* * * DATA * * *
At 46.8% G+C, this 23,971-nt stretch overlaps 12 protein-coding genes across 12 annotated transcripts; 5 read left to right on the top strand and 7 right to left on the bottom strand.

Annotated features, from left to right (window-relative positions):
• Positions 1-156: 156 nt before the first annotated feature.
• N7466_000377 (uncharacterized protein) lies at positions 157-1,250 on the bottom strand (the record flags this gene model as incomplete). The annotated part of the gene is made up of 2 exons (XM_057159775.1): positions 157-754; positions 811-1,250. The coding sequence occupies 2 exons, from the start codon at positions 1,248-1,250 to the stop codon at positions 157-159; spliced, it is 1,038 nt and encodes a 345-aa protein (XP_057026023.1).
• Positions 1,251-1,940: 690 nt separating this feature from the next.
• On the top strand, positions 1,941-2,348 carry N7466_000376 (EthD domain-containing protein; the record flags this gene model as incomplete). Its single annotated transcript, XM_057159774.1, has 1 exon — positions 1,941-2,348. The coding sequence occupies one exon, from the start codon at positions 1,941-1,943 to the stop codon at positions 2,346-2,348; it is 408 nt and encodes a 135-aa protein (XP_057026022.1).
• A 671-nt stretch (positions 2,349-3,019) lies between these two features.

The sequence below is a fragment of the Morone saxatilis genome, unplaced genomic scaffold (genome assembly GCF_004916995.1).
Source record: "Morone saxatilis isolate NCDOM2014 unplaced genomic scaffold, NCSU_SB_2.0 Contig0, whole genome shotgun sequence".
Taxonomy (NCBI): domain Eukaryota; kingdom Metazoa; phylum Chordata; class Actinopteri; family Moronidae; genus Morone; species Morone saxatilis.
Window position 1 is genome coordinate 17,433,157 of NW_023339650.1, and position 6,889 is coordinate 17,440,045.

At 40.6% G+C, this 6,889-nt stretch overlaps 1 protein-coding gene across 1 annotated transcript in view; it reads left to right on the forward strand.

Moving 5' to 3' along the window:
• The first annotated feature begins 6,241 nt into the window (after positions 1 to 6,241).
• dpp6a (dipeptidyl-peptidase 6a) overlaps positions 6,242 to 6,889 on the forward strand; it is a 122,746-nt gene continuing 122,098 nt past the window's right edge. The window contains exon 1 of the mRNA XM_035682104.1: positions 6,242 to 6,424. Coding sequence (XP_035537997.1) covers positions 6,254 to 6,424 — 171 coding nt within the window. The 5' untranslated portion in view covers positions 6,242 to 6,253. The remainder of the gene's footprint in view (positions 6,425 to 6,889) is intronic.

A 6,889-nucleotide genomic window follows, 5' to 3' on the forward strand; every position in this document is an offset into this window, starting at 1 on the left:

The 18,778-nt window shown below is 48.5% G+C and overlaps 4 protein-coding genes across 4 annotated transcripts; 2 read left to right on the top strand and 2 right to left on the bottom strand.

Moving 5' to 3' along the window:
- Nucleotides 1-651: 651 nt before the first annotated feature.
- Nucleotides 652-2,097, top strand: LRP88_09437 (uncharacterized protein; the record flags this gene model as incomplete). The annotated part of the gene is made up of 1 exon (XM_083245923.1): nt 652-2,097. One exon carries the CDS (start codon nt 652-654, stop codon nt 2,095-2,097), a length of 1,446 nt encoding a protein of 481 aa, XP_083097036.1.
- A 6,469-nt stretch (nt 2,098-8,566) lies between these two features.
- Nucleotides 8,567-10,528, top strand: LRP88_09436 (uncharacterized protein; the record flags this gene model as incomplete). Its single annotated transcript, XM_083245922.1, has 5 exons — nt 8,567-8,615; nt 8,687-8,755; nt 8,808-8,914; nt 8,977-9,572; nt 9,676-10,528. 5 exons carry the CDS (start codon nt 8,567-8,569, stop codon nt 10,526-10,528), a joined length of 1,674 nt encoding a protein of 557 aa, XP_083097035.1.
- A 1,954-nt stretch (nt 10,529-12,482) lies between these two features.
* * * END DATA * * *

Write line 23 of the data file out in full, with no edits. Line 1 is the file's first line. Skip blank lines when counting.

- A 1,954-nt stretch (nt 10,529-12,482) lies between these two features.